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AFRICAN SAFARIS - Trips Of A Lifetime

   
     
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Engaging In Flight

The Bateleur Eagle has a wingspan of  72 - 84 inches and weighs  4 - 6 lbs. It has a very short tail which makes it unmistakable in flight.  They have a lifespan of 20 - 25 years.  Female Bateleur eagles are larger than males.

When not in flight, they spend most of the  time perched or standing on the ground at the waters’ edge. They spread their wings like solar panels to absorb the sun’s rays. This eagle can hunt over  250 miles in one day. Its top speed during flight rarely exceeds 50 mph.  The short tail allows it to bank and turn with ease.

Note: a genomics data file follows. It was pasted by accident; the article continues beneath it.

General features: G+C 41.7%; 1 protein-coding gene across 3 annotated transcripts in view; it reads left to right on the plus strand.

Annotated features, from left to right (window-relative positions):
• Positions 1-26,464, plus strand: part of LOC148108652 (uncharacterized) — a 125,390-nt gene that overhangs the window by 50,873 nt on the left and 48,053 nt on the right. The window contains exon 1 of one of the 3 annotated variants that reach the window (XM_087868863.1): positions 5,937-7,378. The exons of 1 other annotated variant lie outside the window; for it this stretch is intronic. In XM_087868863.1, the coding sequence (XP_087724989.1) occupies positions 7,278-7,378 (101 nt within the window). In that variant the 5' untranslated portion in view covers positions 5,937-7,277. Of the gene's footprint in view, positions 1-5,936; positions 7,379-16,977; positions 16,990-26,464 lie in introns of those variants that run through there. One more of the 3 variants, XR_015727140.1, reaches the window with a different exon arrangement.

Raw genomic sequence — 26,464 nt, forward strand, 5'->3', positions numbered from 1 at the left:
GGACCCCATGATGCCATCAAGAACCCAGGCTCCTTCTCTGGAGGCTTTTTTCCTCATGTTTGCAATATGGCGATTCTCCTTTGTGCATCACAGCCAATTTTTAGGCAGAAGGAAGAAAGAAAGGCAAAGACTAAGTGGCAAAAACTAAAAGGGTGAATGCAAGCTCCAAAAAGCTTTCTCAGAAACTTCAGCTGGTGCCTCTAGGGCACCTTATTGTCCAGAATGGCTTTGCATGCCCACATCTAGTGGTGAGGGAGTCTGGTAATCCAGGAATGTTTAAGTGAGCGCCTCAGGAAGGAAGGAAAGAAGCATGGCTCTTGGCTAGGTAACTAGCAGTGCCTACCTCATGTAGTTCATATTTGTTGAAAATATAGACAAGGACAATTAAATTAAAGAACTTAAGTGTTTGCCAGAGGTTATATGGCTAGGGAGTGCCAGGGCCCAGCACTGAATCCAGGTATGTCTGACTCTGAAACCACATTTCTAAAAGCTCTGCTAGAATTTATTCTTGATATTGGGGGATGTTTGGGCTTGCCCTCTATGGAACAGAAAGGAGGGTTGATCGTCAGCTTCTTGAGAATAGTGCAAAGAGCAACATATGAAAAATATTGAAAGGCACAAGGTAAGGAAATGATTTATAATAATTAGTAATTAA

Mating pairs of eagles enact a dramatic courtship flight. The male often performs 360 degree rolls while the female flies on her back. They pair will bond for life. Both the male and female assist with building the two-foot-wide nest, which is made of strong sticks in a baobab or acacia tree.  A female will lay single egg in a nest that sits in a large tree that offers protection. The male assists with incubation, protection of the nest and feeding the young. In 52-59 days, the baby Bateleur eagle hatches. The fledgling is independent at four months of age but will not attain sexual maturity or adult plumage until age seven. Only 2% of chicks make it to adulthood.

Engaging In Flight
     
     
     
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